How To Make DIY Buckram For Millinery & Historical Clothing

How To Make DIY Buckram For Millinery And Historical Clothing

Buckram is a very stiff fabric, almost like cardboard. Buckram is used for millinery and historical clothing. You can buy buckram but buckram is easy to make at home: All you need is cornstarch and cotton or linen fabric – I usually use cotton canvas, twill or Aida cloth.

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DIY Buckram Made With Cornstarch And Cotton Canvas, Twill Or Aida Cloth

You’ll need:

  • 4 tbsp starch – I used cornstarch
  • 1 cup water
  • cotton canvas, twill or Aida cloth


Whisk the cornstarch into the water (make sure there are no lumps). Stirring continously, cook it until the milky white solution turns clear.

Make DIY Buckram At Home For Millinery And Historical Clothing

As soon as it’s cool enough, dip the fabric into the starch. Squeeze out excess starch. Here I’m starching just a small piece of fabric that I needed for my 1920s flower but you can also starch a larger piece of fabric.

Make DIY Buckram Tutorial

Place the starched fabric between a kitchen towel and iron it dry.

DIY Buckram Tutorial Stiff Like Cardboard For Millinery And Historical Costuming

Uses For DIY Buckram

You can use DIY buckram for Victorian bonnet forms, 1920s cloche hats, detachable starched Edwardian collars, DIY lampshades and as foundation for beaded Indian tassels.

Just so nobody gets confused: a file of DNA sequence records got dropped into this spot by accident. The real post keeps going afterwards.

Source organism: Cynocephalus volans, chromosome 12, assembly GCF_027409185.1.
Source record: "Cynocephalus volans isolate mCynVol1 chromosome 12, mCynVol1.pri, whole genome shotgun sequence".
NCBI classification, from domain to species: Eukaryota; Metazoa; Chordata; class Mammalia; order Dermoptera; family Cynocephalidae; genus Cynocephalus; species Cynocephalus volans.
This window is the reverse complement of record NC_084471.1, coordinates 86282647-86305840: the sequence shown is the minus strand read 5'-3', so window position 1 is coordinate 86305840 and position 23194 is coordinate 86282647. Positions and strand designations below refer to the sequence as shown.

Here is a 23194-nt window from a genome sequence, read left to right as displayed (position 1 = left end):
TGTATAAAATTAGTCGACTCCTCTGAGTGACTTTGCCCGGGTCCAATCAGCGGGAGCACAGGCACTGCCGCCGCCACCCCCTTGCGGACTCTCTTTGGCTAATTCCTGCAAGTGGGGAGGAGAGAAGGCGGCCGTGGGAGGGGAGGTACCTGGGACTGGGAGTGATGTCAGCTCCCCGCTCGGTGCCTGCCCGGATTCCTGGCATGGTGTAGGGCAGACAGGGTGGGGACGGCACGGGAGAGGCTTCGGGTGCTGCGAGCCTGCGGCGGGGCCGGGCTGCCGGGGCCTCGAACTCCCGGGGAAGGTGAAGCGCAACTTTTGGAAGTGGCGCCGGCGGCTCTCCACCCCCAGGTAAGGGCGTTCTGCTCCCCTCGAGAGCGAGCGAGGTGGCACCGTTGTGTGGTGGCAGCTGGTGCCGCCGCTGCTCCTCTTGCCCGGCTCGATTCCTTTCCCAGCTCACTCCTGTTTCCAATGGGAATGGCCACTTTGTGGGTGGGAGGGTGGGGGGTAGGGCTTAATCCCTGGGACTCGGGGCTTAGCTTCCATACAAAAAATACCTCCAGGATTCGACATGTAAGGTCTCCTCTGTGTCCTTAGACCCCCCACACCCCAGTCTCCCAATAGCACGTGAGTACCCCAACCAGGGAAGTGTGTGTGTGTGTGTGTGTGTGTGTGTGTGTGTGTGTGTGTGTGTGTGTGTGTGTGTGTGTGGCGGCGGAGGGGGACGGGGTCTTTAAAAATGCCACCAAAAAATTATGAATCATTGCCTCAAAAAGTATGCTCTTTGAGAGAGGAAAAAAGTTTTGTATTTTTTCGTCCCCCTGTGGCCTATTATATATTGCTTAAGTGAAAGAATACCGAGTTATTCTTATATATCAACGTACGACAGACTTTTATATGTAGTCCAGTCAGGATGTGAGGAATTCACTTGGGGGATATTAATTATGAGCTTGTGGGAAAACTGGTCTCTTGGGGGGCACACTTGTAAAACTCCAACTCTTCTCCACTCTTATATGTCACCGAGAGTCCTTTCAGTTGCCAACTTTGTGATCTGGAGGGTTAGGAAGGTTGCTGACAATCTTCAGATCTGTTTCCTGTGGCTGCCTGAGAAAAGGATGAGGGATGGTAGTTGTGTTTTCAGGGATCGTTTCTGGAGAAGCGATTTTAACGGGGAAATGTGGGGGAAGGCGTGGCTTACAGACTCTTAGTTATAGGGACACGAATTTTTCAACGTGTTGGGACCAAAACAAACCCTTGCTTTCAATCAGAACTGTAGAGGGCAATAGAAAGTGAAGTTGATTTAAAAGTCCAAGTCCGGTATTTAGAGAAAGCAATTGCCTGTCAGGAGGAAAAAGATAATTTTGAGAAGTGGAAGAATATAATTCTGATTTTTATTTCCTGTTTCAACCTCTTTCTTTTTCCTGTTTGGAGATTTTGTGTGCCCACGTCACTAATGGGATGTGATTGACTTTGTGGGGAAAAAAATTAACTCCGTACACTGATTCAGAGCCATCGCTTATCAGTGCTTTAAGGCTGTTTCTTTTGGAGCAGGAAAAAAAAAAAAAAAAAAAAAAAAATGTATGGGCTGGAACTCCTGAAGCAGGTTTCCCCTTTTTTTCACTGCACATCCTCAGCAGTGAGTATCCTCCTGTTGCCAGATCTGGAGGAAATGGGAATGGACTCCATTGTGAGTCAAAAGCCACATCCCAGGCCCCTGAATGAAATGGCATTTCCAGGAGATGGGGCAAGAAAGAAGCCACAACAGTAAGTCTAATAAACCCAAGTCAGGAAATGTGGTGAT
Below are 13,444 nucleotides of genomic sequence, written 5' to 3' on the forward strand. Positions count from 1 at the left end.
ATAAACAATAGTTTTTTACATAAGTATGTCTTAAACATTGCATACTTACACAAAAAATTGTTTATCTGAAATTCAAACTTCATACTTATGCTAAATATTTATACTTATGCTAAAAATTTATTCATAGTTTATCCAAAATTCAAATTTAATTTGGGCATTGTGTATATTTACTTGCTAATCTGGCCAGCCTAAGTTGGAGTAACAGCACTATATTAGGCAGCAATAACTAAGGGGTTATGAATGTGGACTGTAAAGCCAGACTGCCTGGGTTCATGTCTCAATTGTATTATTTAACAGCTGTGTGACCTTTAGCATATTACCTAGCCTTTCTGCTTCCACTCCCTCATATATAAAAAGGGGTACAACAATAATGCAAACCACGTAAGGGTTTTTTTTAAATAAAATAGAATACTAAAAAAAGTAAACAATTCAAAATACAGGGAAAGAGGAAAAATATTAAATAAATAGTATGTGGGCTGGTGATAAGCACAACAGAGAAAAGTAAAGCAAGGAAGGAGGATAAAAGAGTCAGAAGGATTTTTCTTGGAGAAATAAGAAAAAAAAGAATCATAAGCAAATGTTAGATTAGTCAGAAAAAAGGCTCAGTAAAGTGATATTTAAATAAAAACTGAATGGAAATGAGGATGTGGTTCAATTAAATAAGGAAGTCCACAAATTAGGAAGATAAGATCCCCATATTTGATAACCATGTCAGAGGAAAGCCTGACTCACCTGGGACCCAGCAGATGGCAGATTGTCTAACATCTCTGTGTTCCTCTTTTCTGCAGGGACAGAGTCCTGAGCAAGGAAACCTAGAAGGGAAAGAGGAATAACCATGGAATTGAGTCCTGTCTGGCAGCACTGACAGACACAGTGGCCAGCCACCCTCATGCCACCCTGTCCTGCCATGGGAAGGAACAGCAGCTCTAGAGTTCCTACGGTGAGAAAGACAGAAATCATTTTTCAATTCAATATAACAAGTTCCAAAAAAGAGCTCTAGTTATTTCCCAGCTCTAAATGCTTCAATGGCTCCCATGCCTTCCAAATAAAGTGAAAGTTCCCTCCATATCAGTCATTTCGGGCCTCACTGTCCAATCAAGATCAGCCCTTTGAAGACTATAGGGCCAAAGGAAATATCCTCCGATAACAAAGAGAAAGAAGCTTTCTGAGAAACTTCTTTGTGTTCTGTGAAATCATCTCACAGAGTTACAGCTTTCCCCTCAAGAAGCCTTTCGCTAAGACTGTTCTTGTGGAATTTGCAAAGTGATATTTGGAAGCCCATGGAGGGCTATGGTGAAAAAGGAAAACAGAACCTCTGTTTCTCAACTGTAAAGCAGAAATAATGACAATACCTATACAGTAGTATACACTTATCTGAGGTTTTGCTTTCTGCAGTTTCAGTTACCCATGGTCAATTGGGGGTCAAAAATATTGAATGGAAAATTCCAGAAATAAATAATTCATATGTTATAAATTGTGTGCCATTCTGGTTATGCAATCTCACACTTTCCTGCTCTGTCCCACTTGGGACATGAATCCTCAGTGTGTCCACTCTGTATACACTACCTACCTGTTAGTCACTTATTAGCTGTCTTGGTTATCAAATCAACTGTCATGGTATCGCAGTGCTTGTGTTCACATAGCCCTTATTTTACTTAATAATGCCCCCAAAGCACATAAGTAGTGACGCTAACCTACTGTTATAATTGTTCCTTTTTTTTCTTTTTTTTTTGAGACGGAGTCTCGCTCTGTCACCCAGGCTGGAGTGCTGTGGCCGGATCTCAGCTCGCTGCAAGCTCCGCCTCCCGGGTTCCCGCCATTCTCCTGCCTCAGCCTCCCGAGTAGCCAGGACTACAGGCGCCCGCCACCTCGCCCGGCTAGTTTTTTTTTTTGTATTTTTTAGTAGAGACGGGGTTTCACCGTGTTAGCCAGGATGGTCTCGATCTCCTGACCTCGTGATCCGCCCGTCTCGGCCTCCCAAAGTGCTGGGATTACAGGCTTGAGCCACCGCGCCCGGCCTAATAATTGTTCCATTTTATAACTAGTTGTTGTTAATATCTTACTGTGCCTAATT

I used DIY buckram for my 1840s bonnet form. This DIY bonnet form is as stiff as cardboard but it’s more flexible than cardboard. I also used DIY buckram as foundation for the 1920s flower dress accessory.

14 thoughts on “How To Make DIY Buckram For Millinery & Historical Clothing

  1. So interesting, I love seeing all the amazing historical outfits you make so it’s interesting to see a little more behind the scenes too.

  2. That is fantastic! I think it’s wonderful that you can make buckram for yourself. I know that it can be very costly making the beautiful things that you do, and this is a great, frugal idea. Thank you so much for sharing this post with the Hearth and Soul Link Party, Lina. I really appreciate your support. Hope you are having a lovely weekend!

  3. Has this been tried for rebinding books? I’ll go ahead and try it, but am wondering if anyone else has tried it and to what effect.

  4. Hi there I have been trying this method but I’m curious about the measurement 4 tablespoon of starch to 1 cup water just gets super thick when cooked am I cooking too long I’m doing it in a pot is that OK it’s not becoming clear I must be doing something wrong please help

    1. Hi, yes, the starch solution gets super thick! 😉 However, if it gets too thick, you can add more water. Have you used level tablespoons? And I’m cooking it in a pot too. Hope this helps! 🙂

  5. Does buckram remain stiff with washing? Some of our sunbonnets are loaned to new volunteers, and staff bonnets are worn daily for the purposes the bonnets were intended (gardening, tending livestock, etc.), so they do need washed occasionally.

    Thank you!

    1. No, it doesn’t remain stiff, you have to starch it again after washing. But you can stiffen the sunbonnets with cording or removable cardboard slats instead. Both were used in the Victorian era to stiffen sunbonnets.

  6. Thank you! It’s July 2021 and you can’t find much buckram, it’s not being made in the US any more. It’s pretty pricey for narrow stuff so I’ll be making my own… Which is cool, another layer of handmade. 😃

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